At an African Union summit in Egypt last month, the top U.S. diplomat for Africa warned that the LRA leader was re-arming.

(Reporting by Frank Nyakairu; editing by Daniel Wallis and Tim Pearce)
Source: http://africa.reuters.com/wire/news/usnWAL471739.html
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Map showing Sudan/DR Congo border

Map showing Darfur, Khartoum, Omdurman, Shendi, Abyei

Map courtesy Google news/Aug 2008 archive http://sudanwatch.blogspot.com

(Cross posted at sister site Congo Watch - http://congowatch.blogspot.com)

Friday, August 22, 2008

LRA chief Kony won't sign a peace accord with Uganda until an international warrant for his arrest is withdrawn

By Eric Ombok and Karl Maier
August 22, 2008 (Bloomberg) - Ugandan Rebel Kony Wants Arrest Warrant Withdrawn (Update1):

Joseph Kony, the leader of the rebel Lord's Resistance Army, won't sign a peace accord with Uganda until an international warrant for his arrest is withdrawn, a spokesman for the group said.

Kony will demand the lifting of the warrant at a scheduled Aug. 24 meeting with the United Nations special envoy, former Mozambican President Joaquim Chissano, and Southern Sudan's vice president, Riek Machar, at Ri-Kwangba, a camp on Sudan's border with the Democratic Republic of Congo, the spokesman said.

"Kony is going to tell the world that he would append his signature, but the warrants are here,'' LRA spokesman David Nyekorach Matsanga told reporters today in Kenya's capital, Nairobi. Kony is prepared to be tried under Uganda's traditional and formal legal systems, he said.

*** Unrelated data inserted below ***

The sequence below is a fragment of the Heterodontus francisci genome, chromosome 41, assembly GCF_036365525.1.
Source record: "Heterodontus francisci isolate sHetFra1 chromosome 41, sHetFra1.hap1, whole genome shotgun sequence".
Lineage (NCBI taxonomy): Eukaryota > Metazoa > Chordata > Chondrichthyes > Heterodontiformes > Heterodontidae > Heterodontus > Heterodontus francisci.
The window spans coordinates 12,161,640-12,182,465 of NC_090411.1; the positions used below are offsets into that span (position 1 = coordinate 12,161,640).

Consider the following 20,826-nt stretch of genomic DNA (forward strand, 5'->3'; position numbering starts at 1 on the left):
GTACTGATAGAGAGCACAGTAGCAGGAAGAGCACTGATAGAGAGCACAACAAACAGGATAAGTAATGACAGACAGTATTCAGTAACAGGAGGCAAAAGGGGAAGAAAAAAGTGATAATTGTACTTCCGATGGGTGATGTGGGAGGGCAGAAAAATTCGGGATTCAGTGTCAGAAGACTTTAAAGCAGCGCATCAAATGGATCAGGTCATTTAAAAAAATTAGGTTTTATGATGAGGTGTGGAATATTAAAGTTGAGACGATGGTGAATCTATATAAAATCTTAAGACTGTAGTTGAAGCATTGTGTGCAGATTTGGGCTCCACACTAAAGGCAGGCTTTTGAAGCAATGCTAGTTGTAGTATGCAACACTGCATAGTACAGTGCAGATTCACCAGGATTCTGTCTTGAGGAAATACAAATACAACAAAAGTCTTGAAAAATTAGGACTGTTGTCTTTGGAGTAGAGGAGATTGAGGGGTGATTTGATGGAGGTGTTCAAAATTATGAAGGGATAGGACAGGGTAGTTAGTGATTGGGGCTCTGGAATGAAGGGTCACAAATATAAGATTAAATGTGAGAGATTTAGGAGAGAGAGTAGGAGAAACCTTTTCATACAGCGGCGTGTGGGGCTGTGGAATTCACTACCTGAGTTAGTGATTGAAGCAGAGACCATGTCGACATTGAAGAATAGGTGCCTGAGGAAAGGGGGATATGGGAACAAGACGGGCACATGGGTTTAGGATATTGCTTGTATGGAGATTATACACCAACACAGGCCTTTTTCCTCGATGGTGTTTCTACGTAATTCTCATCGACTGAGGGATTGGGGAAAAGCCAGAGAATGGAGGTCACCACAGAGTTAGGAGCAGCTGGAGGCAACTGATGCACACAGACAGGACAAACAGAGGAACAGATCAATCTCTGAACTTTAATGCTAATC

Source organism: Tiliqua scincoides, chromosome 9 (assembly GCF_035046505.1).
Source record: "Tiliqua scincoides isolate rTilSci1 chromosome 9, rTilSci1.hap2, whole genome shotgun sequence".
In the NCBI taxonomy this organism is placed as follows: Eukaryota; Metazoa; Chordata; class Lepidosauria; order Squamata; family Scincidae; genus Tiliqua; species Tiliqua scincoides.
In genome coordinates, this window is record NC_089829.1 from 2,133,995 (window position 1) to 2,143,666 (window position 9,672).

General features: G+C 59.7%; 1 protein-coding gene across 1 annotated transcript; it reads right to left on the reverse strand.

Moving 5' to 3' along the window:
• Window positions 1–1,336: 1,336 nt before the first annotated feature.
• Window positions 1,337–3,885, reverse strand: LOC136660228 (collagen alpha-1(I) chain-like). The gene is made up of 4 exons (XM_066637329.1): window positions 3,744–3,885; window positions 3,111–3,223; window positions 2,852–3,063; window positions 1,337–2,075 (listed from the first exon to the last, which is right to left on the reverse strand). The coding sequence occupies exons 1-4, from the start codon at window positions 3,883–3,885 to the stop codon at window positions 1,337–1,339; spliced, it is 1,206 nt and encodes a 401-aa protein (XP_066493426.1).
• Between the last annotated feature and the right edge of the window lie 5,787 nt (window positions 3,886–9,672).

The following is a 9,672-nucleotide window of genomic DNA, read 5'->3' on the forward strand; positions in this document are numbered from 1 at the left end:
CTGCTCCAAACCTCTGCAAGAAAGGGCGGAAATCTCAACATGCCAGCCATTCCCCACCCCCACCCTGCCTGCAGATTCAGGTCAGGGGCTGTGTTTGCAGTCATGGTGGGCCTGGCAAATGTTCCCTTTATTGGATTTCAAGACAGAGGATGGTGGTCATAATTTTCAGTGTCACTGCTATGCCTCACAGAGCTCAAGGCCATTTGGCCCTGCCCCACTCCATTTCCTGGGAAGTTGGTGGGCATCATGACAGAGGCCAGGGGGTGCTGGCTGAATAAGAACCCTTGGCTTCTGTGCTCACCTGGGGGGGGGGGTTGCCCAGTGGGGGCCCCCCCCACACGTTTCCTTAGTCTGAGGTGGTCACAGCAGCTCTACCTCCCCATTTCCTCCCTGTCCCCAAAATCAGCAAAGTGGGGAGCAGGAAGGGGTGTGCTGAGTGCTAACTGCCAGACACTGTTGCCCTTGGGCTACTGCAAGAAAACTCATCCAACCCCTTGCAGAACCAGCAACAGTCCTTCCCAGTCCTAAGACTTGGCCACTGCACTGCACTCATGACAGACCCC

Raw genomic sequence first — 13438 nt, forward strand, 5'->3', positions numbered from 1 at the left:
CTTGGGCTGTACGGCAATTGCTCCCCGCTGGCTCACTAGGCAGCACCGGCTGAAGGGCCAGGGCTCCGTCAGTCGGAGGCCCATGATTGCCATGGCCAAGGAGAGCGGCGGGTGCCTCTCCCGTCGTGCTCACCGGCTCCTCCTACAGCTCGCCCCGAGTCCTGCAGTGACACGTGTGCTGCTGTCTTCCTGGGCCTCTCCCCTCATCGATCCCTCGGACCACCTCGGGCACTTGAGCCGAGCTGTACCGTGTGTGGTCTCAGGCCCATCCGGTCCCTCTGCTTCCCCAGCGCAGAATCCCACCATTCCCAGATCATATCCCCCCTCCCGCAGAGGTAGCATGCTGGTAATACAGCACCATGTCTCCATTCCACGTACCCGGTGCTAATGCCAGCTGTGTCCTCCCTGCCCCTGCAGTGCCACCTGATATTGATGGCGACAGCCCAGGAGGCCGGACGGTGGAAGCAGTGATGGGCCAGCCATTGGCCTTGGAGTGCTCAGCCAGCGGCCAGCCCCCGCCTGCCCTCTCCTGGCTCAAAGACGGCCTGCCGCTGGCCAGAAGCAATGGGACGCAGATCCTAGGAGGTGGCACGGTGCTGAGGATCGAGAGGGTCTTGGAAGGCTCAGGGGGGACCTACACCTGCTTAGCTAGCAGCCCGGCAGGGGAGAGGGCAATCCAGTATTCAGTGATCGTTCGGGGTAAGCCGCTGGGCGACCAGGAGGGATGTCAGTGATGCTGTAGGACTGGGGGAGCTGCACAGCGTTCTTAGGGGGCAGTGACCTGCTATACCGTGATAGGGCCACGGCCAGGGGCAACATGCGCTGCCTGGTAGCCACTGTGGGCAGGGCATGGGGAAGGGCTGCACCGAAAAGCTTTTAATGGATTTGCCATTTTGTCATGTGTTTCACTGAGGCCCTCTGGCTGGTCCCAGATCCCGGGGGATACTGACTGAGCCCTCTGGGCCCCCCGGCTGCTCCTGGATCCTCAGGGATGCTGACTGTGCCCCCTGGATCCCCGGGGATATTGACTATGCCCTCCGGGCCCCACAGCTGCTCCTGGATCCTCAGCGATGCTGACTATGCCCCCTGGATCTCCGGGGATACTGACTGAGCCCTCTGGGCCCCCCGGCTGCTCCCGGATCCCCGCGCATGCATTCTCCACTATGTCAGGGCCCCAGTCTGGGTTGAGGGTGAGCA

Kony, a former Catholic altar boy who says the LRA is inspired by the Ten Commandments, is wanted by the International Criminal Court on charges of crimes such as murder, mutilation, rape and the abduction of thousands of children as soldiers.

In April, Kony refused to sign a final peace agreement because he wanted assurances about his safety. Uganda's government said last month it won't meet the rebels again until they sign the accord.

The LRA justifies its rebellion by saying forces loyal to President Yoweri Museveni attacked the Acholi people, who formed the rank and file of the Ugandan army, after he overthrew Tito Okello, an Acholi, in 1986. The majority of the LRA are from the Acholi.

As the war intensified, the LRA targeted local villagers and abducted children to use as soldiers, porters and sex slaves, Amnesty International and other rights groups said.

The Ugandan government responded by forcing almost 2 million civilians, including about 90 percent of the Acholi people, into "protected villages,'' according to rights groups such as Amnesty and Human Rights Watch.

To contact the reporters on this story: Eric Ombok in Nairobi via Johannesburg at pmrichardson@bloomberg.net; Karl Maier in Rome at kmaier2@bloomberg.net.

Last Updated: August 22, 2008 04:38 EDT
Source: http://www.bloomberg.com/apps/news?pid=20601116&sid=apC3chpDCdaM&refer=africa